"Ye have not chosen Me, but I have chosen you, and ordained you, that ye should go and bring forth fruit, and that your fruit should remain."--ST. JOHN, xv. 16.
THESE words of our Divine Master are among the latest utterances of His earthly life, and they, therefore, come to us with a very deep solemnity. Up to the day when the three selected apostles "were with Him in the Holy Mount," [II. Peter i. 18] His teachings were directed to all the multitudes which gathered round Him. After that wonderful prevision of the glory with which the Son of Man was to be glorified [II. St. John, xvii. 5], the glory that shone from, if not upon the Cross, that lighted up the Sepulchre, that deepened into the transcendent radiance of the Ascension, and that will shine upon the world when the Son of Man "shall come in His glory, and all His holy angels with Him," in the final "manifestation of the great God and our Saviour Jesus Christ;" after this prevision, which was not to be revealed save to the apostles until "the Son of Man was risen from the dead," His teachings were mainly to the twelve alone. They culminated, on the dark and doleful night of His betrayal, in that marvellous Eucharistic prayer, in which He consecrated His body about to be broken, and His blood about to be shed, upon the Cross, to be the [41/42] one oblation and sacrifice for the sins of the whole world.
As they were gathered in the upper room, where Passover and Eucharist met in such wondrous union, the Lord had taught the apostles, by rendering to them a menial service, the true dignity and grandeur of the humblest ministrations in His Church; He had promised to them the abiding presence of the eternal Comforter; He had spoken to them of the many mansions of His Father's house; He had left with them His peace; He had given them the new commandment of fraternal love. And then, before He went on to speak of the coming struggle, trial, tribulation, and the final conquest, He said, "Ye have not chosen Me, but I have chosen you, and ordained you, that ye should go and bring forth fruit, and that your fruit should remain." Great words! How full of meaning! How full of teaching bearing directly on the purpose that gathers us here to-day!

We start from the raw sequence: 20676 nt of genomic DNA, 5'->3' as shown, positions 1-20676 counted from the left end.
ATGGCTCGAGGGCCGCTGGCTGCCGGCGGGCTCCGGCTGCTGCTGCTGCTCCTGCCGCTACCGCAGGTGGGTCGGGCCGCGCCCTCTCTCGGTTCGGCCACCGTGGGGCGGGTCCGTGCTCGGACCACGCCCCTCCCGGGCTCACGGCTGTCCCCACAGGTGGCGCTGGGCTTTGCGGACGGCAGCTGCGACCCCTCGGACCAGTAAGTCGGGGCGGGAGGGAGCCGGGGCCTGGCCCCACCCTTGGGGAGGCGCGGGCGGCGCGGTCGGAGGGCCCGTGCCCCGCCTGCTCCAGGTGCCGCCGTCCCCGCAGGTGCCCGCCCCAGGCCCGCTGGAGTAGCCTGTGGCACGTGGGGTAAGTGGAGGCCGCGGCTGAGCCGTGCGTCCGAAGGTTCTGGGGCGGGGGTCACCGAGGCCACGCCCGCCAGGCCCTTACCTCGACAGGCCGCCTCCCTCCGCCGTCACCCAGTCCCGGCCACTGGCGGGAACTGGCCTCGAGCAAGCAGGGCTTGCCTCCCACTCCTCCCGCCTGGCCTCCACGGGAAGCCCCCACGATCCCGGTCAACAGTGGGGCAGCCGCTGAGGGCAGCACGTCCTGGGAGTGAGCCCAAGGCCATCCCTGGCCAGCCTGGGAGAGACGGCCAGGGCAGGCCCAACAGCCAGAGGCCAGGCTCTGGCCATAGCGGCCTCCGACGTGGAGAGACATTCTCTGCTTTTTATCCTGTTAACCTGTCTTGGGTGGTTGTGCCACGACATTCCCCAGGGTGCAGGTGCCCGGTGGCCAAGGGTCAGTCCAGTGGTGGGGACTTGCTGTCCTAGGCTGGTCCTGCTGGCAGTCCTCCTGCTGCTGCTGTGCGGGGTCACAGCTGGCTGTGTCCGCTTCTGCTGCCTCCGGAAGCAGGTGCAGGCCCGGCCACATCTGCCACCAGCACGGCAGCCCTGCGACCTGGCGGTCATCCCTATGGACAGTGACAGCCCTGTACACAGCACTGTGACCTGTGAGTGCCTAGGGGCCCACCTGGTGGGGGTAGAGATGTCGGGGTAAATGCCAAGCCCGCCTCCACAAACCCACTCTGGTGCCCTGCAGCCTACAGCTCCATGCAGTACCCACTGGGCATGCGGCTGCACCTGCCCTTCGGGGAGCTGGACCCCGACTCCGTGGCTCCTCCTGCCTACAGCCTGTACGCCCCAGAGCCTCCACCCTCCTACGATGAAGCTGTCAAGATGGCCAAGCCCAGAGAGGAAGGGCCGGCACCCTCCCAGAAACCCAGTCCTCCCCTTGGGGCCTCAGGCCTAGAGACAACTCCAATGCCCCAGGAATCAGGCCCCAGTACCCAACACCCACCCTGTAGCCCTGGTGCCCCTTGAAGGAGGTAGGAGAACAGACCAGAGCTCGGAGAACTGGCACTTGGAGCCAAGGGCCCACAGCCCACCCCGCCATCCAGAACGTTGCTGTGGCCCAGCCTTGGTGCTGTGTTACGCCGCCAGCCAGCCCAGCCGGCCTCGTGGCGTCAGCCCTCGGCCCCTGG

"Ye have not chosen Me, but I have chosen you." This declaration of the Lord scatters to the winds all theories of the origin of the ministry and the Church of God, which make the one an after-thought, and find the beginnings of the other in human attempts to meet the surrounding necessities of a given age. Some men are saying of the Church to-day that it was a man-made organization, to provide for the manifold ills and sufferings that the grinding poverty of the period in which it appears carried in its train, and that it thus takes its place as one of the many "guilds of the Roman Empire," which came into being at the time. The same men are saying that the ministry in the Church grew up out of the necessary appointment, at first, of some persons, and then of more, to distribute the alms by which members of this "guild" endeavored to meet the wants of their destitute and starving brethren. There is just enough of truth in these statements to catch the unwary and float the mass of error they contain. There was [42/43] poverty, deep poverty in the world then, and the Church did come in contact with it, to relieve it, just as she was intended to come in contact with all human woes and wants. The ministry in the Church were the almoners to the poor, as they have always been. But to twist those undisputed facts into the theory that we find in them the origin of Church and ministry is a process as unhistorical as it is contrary to right reason and the teaching of the Word of God. When we seek the foundation of that New Jerusalem, which is from above, and the mother of us all, we find it only in "the Christ, the Son of the living God." When we seek the origin of the ministry in the Church, we pass down the long vista of the ages, until we stand beneath the right hand of Him who walks among the candlesticks, and holds in that right hand the stars which are the angels of the Churches. As we stand there, the discordant janglings of discordant theories are for the moment hushed, and on the silence breaks the calm, clear voice of the Incarnate God: "Ye have not chosen Me, but I have chosen you."